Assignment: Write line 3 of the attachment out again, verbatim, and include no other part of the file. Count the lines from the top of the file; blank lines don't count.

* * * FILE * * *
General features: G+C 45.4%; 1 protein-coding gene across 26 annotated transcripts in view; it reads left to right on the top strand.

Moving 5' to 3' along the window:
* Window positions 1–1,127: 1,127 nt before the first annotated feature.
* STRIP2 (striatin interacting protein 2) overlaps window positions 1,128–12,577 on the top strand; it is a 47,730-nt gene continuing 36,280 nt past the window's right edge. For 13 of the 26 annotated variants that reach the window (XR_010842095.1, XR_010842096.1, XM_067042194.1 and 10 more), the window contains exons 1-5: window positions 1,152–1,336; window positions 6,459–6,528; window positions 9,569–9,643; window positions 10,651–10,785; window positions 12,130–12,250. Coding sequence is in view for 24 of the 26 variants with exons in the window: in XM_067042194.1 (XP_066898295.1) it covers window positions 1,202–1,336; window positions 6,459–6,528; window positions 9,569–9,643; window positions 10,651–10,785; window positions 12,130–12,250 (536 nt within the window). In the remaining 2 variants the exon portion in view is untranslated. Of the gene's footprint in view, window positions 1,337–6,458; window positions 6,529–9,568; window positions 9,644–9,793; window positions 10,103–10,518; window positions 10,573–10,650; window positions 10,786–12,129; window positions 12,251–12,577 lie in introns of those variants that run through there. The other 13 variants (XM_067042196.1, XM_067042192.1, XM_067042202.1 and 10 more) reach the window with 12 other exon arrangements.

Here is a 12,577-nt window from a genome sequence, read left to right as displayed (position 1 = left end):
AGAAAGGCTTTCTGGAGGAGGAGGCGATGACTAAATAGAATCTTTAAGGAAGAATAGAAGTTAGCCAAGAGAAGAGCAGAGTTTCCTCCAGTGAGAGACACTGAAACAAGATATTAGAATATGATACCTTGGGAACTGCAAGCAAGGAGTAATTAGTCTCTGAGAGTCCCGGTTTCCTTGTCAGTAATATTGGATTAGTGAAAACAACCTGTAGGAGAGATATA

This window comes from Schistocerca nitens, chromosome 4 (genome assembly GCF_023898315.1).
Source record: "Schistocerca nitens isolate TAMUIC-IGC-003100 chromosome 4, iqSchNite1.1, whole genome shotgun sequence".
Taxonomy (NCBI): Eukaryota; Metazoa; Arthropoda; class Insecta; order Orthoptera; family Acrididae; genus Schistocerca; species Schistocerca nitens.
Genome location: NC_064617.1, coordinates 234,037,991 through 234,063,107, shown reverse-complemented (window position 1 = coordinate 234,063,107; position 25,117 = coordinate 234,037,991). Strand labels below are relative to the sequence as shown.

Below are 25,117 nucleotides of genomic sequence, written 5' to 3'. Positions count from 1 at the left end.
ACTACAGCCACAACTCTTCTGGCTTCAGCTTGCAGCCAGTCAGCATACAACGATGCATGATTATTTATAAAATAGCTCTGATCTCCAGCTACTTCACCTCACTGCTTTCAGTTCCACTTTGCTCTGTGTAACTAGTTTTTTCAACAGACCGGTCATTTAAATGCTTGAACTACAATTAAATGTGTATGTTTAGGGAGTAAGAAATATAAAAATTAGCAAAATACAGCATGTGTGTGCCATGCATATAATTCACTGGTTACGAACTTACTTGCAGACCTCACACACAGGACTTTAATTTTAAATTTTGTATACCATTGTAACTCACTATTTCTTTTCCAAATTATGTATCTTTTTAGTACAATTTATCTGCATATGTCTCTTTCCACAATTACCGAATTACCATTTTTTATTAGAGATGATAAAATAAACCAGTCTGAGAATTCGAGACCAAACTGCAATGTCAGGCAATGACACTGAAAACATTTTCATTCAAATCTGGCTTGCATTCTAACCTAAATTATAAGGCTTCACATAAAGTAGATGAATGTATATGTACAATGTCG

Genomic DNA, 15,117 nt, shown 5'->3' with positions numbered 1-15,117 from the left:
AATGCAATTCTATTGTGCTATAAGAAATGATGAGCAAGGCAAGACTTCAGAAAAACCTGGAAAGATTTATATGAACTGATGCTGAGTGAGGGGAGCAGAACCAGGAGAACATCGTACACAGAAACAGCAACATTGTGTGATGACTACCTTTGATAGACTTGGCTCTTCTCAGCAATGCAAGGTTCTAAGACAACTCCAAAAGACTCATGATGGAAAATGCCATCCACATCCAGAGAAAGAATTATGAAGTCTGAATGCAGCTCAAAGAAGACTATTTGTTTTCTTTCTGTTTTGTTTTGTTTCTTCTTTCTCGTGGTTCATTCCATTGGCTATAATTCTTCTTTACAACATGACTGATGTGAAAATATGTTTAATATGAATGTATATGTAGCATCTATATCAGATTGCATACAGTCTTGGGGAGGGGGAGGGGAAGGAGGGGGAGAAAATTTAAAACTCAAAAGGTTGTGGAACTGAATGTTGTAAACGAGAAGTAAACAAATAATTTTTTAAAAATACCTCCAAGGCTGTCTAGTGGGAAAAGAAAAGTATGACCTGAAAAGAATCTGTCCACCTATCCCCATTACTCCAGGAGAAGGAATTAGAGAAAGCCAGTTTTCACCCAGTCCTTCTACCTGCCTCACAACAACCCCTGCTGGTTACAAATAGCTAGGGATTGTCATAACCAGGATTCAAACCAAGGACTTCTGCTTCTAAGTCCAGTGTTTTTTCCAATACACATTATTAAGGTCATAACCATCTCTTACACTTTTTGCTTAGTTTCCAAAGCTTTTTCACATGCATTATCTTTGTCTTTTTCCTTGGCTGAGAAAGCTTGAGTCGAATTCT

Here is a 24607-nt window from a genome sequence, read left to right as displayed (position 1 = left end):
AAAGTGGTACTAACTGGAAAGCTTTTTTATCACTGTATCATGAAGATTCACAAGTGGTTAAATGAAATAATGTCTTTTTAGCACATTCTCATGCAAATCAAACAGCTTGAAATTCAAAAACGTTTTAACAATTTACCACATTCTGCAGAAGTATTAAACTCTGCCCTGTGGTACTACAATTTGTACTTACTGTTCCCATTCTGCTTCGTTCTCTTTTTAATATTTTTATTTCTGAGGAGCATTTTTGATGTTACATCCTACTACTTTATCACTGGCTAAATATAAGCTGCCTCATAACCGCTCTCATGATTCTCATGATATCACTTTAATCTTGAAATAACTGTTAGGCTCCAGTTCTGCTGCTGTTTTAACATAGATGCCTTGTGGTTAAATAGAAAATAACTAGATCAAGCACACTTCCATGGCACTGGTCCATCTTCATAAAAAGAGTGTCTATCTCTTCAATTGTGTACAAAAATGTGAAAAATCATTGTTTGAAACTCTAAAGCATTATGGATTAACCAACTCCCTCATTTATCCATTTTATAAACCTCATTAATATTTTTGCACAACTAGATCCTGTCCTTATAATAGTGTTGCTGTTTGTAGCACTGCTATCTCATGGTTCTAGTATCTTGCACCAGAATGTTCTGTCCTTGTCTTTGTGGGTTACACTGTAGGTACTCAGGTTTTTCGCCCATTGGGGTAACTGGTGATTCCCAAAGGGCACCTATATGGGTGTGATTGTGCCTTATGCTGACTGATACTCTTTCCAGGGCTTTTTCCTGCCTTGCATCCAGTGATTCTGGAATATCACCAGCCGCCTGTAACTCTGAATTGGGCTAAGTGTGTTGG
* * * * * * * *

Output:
* Window positions 1–1,127: 1,127 nt before the first annotated feature.